gladiola storage?

Greetings all:
According to Agriculture and Agri-Food Canada, my Halifax location is zone 6a. I am a beginner gardener.
Anyhoo, last year I was advised to dig up my gladiola bulbs before the Atlantic Canadian winter came in and froze them all to death. Fair enough. Thinking myself very clever, I dug them up in the late summer/early fall, left them out to dry for a bit, then put them in plastic containers full of sand. My theory was that the sand would absorb any moisture in them.
Bad idea. With a beautiful spring day today, I got thinking about planting, and then got the bright idea to bring them out of the basement today. All three of the three containers have damp sand, rotten bulbs, and two of them contain about a gazillion of what look like aphids.
Obviously I've done something wrong, likely several somethings. Most of my glad bulbs are now toast. Then I went and opened the stargazer lily bulbs that I purchased a month or two ago and found some moldy bulbs among the good.
Needless to say, I'm pretty discouraged. Obviously my storage methods need help (although the stargazers might have been bad in the first place, hadn't opened the package until today). Fortunately my peony roots in the same closet still seem OK.
Any advice out there?
Thanks,
KD
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KD wrote:

Don't take posession of the bulbs until you can plant them. Over your bulbs/corms in peat moss or dry sawdust and don't seal them up in plastic containers. Let them breathe. Keep them cool and in the dark over the winter.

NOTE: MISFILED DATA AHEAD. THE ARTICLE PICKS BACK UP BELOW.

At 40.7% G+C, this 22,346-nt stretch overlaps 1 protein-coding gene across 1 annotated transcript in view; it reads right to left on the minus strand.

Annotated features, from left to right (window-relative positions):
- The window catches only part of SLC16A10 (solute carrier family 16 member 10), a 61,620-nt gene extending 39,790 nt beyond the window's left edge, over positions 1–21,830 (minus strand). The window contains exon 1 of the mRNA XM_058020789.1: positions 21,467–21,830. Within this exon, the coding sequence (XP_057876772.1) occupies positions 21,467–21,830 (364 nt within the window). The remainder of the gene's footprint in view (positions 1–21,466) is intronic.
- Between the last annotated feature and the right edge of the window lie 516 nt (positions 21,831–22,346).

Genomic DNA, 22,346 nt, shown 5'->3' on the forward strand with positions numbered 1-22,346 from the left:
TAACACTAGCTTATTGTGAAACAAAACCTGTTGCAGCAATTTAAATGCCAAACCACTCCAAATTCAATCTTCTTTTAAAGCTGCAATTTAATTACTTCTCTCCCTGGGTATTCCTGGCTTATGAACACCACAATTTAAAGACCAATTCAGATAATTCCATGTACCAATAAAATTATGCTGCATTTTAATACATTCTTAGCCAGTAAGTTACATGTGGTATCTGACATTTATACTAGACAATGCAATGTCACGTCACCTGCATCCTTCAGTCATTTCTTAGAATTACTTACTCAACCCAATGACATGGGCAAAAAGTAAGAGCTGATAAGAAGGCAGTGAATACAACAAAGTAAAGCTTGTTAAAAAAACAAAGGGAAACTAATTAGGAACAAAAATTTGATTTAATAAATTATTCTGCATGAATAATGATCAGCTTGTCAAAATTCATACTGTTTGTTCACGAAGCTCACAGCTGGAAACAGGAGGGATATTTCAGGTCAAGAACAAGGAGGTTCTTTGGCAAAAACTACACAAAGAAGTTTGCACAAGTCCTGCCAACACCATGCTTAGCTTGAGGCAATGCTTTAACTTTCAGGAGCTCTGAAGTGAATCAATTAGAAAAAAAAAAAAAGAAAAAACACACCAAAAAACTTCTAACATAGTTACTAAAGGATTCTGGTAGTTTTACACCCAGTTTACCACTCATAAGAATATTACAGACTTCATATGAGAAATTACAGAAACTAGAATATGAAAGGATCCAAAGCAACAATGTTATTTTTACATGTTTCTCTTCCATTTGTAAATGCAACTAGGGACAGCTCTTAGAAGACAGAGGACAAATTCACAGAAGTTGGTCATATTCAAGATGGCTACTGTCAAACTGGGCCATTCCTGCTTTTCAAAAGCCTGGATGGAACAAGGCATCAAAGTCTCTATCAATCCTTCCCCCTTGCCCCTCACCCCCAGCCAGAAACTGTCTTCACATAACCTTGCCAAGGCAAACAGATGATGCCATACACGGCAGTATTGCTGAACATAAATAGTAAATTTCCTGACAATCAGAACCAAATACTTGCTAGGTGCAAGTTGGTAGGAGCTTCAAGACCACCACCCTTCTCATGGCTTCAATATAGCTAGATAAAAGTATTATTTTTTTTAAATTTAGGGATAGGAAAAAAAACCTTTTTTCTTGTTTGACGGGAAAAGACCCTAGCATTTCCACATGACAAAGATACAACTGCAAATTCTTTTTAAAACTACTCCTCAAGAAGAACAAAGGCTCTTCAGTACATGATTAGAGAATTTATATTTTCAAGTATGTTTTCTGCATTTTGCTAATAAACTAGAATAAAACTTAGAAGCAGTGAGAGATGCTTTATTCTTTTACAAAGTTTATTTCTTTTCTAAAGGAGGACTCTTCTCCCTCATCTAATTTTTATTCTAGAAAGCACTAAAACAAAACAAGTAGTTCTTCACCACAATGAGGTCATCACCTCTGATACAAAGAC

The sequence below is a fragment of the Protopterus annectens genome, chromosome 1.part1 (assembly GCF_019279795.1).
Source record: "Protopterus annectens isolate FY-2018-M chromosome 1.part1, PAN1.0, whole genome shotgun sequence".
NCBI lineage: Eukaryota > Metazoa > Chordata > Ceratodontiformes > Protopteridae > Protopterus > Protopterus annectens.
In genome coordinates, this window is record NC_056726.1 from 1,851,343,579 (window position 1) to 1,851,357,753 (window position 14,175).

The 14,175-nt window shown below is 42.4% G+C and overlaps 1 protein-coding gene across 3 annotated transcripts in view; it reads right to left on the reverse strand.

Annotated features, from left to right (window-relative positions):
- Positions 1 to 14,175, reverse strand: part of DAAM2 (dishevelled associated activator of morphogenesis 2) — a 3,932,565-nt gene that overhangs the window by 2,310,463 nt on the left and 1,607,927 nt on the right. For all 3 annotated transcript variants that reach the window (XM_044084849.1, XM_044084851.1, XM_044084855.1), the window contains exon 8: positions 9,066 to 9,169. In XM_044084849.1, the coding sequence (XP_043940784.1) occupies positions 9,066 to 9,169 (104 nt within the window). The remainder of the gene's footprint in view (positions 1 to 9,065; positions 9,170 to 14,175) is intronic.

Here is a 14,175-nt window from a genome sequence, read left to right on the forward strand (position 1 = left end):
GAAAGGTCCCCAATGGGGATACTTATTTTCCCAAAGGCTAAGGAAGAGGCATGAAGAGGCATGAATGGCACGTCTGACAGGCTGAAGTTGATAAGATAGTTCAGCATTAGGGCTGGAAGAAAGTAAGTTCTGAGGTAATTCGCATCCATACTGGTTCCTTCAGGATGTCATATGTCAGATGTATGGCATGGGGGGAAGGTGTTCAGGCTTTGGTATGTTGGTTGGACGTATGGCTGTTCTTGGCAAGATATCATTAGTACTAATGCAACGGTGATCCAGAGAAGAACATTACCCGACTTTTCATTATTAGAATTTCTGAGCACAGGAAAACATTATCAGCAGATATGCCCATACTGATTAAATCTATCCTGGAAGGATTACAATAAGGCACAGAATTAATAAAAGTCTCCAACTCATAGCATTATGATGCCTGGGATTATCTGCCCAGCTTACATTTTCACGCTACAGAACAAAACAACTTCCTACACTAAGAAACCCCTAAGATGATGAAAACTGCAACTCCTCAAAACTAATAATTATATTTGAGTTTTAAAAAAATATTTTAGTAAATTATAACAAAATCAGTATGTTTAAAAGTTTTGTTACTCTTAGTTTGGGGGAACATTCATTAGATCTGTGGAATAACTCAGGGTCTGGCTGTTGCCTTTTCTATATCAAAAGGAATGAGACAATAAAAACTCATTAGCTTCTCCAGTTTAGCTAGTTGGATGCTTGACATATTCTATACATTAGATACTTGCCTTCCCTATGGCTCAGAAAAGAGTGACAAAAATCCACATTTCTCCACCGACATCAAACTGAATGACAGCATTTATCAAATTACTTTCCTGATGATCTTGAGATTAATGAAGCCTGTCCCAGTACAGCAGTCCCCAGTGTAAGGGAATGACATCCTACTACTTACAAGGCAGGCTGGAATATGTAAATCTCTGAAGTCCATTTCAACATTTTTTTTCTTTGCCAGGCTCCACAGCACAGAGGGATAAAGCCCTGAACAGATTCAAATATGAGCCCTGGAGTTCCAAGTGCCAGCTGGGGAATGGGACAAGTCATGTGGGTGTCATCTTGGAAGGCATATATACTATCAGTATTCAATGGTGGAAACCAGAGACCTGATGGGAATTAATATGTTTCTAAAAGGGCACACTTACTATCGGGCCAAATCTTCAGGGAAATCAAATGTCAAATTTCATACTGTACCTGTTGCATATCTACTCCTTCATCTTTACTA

--

Travis in Shoreline (just North of Seattle) Washington
USDA Zone 8
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Bulb digging- as soon the root "hair" loses it's white colour and become dark. At the same time chicken also start to darken. Also at the same time leaves are strongly green. But this must not trick you - the bulbs must go out. Earlier sorts sooner become mature- also remember that. If you do it later, the number of sick bulbs increase, leaves are soft and is harder to dig them out, and chickens more stay in the ground. After you dig them out break the leaf cover near bulb top, or if you cut it leave about 1 cm above bulb. Bulbs has to be stored immediately, closed room is needed with good ventilation, it's needed that the whole amount of air in a room is replaced at least 20 times per hour. Humidity of air - 70-80%, temperature 28-32 degrees of celsius. It this isn't done, it's possible that all bulbs could die from Fusarium in a few days. After 8 days of drying on temp28-32, bulbs are ready for cleaning- all with some degeneration - out(diseases), also mechanical injuries-out. Usually is used woden box of size 75-50-10, bottom is of wire coated with zinc, do not overload it, bulbs need air, of course in a dark. Bulbs big (hen), and small ones (chickens) need to be stored in a place with temperature 5-10 degrees of celsius constant, if it is higher new bulbs (chickens) could dry out and die. But 3-4 weeks before planting temperature has to be risen to 20 degrees of celsius. Chickens has to be keeped twice by 24 hours in lukewarm-tepid water. Immedeately before planting it's needed to disinfect the bulbs (in 2%solution of benlate, and 0.2% solution of fosfern). E. has spoken.
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This is correct.
In the fall, when they are dug up, leave corms with intact greenery out on newspaper in your basement for a few weeks.
Then, pick a warm sunny fall day and take them outside to shake off soil. Set aside the cormels (little white babies) and cut off the corm greens with clean knife or scissors. Do not wash the corms. Store in a loose net bag in your basement for the winter. They need cool dry darkness for storage. Sand or dry peat is not required.
Cormels can be planted after Christmas if you wish to increase your corm collection. Start them in damp seed trays in bright indirect light, they will take 8-12 weeks to sprout at which time you can increase the watering. Plant outside as soon as frost danger has passed, in the same manner as the corms. The cormel sprouts can be planted in nusery containers. Look after them over the season, and in the fall repeat the process, harvesting the larger daughter corms, which next year, should be large enough to generate flowers.
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